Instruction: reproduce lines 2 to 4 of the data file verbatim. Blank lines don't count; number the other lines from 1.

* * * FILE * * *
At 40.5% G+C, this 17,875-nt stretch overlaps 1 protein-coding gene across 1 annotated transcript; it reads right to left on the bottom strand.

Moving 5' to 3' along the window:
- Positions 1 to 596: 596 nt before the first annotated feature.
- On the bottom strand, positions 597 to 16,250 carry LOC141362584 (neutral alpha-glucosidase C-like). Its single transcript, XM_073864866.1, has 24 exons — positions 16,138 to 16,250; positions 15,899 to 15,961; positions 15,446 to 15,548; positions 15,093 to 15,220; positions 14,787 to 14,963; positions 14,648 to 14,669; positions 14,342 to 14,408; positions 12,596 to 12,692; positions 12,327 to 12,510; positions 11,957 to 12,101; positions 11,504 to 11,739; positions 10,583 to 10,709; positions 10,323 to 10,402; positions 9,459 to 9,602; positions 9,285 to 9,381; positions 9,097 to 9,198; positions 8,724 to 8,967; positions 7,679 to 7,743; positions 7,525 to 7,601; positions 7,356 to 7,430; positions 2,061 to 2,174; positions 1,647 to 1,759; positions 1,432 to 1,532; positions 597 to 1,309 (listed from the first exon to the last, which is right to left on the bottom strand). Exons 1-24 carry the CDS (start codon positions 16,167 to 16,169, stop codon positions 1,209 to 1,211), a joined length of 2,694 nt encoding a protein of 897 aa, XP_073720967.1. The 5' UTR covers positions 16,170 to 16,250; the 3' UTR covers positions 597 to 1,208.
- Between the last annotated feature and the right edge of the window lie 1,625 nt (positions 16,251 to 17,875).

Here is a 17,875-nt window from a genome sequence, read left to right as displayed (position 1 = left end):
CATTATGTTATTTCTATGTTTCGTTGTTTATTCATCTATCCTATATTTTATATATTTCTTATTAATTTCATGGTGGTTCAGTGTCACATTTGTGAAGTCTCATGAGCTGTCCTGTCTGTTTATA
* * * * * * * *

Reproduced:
Moving 5' to 3' along the window:
- Positions 1 to 596: 596 nt before the first annotated feature.
- On the bottom strand, positions 597 to 16,250 carry LOC141362584 (neutral alpha-glucosidase C-like). Its single transcript, XM_073864866.1, has 24 exons — positions 16,138 to 16,250; positions 15,899 to 15,961; positions 15,446 to 15,548; positions 15,093 to 15,220; positions 14,787 to 14,963; positions 14,648 to 14,669; positions 14,342 to 14,408; positions 12,596 to 12,692; positions 12,327 to 12,510; positions 11,957 to 12,101; positions 11,504 to 11,739; positions 10,583 to 10,709; positions 10,323 to 10,402; positions 9,459 to 9,602; positions 9,285 to 9,381; positions 9,097 to 9,198; positions 8,724 to 8,967; positions 7,679 to 7,743; positions 7,525 to 7,601; positions 7,356 to 7,430; positions 2,061 to 2,174; positions 1,647 to 1,759; positions 1,432 to 1,532; positions 597 to 1,309 (listed from the first exon to the last, which is right to left on the bottom strand). Exons 1-24 carry the CDS (start codon positions 16,167 to 16,169, stop codon positions 1,209 to 1,211), a joined length of 2,694 nt encoding a protein of 897 aa, XP_073720967.1. The 5' UTR covers positions 16,170 to 16,250; the 3' UTR covers positions 597 to 1,208.